Tuesday, February 21, 2012

Among Colleagues… Laughing to Keep From Crying / Jeovany Jimenez Vega

Among Colleagues… Laughing to Keep From Crying / Jeovany Jimenez Vega
Jeovany J. Vega, Translator: Unstated

A few days ago I was called to cover a birthday party as the
photographer. Amused by the antics of the clown, and distracted by her
picturesque costume and makeup, it took me a while to recognize the
familiar features of her face. It turned out to be my colleague from
Artemisa, Dr. Anisia Armas, mother of a little boy, who graduated more
than seven years ago.

The readers of this blog should already know that I am on a "forced
break" since 2006, due to a long story that I related on the launch of
"Citizen Zero." You could think, "Wow! What a lot of back luck! Now
you'll have to make a living through photography…" But this happened
just a few days ago and confirms for me that I was never alone in this
"paraprofessional" career, as we in call this almost mandatory way we
Public Health professionals here sustain our families and that,
according to a funny joke, becomes our real "profession" while Medicine
becomes a "hobby."

In my personal case it's Photography, but I've also known doctors,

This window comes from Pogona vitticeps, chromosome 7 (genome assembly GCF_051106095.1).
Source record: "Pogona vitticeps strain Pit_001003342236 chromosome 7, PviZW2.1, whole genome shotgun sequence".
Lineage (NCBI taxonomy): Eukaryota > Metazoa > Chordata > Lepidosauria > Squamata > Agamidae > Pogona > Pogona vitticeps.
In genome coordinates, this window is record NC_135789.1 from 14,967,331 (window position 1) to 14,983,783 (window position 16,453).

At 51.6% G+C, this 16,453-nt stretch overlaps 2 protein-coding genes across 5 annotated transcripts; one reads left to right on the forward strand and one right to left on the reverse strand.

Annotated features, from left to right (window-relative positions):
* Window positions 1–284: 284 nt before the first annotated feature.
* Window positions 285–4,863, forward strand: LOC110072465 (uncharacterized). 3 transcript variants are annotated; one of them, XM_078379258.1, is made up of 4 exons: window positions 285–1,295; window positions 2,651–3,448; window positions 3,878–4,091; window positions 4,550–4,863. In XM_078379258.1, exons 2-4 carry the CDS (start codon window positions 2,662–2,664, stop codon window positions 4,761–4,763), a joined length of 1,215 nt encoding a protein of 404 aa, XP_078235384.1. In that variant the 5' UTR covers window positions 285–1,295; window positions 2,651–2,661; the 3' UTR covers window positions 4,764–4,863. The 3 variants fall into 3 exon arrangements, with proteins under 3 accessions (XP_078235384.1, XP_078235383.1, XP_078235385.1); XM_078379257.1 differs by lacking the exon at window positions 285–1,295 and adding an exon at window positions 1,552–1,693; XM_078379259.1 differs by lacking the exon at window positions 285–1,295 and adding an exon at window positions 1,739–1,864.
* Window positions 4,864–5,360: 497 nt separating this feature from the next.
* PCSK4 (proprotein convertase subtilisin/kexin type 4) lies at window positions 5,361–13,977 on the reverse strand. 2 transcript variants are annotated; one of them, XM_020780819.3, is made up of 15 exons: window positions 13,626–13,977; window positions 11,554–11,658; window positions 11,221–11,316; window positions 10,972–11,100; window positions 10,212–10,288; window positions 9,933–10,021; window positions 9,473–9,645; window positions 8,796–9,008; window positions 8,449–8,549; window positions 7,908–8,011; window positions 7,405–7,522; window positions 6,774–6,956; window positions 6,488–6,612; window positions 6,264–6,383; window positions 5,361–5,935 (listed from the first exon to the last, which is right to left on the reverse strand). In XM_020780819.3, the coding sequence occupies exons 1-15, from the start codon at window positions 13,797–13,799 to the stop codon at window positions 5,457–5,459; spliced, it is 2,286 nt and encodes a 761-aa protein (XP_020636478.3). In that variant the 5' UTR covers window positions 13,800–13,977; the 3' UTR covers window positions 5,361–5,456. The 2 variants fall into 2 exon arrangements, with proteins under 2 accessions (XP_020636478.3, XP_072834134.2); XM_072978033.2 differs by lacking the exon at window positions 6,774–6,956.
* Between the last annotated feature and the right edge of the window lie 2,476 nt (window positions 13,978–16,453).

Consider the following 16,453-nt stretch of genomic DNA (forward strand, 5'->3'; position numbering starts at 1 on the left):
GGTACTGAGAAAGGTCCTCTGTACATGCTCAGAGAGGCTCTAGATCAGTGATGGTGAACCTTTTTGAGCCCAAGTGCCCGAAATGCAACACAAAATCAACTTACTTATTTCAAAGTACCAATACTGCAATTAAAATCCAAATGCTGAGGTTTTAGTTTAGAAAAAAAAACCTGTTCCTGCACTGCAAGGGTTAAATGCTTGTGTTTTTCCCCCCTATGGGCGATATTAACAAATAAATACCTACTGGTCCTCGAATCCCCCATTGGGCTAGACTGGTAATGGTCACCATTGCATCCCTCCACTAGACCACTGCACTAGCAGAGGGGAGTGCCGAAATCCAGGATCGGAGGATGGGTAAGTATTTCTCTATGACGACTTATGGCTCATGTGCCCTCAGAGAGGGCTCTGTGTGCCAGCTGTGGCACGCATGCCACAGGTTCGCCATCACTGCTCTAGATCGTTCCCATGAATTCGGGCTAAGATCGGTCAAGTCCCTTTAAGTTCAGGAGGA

dentists, nurses and technicians of all specialties and from recent
graduates to workers over 30 years of service, working in their spare
time in all possible trades: as shoemakers, bakers, confectioners,
carpenters, masons, laundresses, seamstresses, peddlers of milk powder,
ham, eggs or making yogurt, pizza, cheese … in short, inventing the saga
of the Arabian Nights to survive in the black market jungle, because
their salaries aren't even enough to eat badly.

My friend — indeed, along with her husband she signed the document I
sent to minister in 2005 — in order not to turn her hardships into
resentments, not to lament in vain her little call to attention and
food, decided, like thousands of our health professionals, on a second
option. In her case she decided to make a living on the joy of children
— a beautiful way of life — and their parties, the joy of creatures as
she offers them a clean smile that soothes the soul. The innocence and
joy of the children comes home with her after the show — I'm sure,
Doctor — exhausted in body but calm in spirit, comforted by the bread
honorably earned today without begging, and without have to trade her
pride and dignity in exchange for nothing.

February 18 2012


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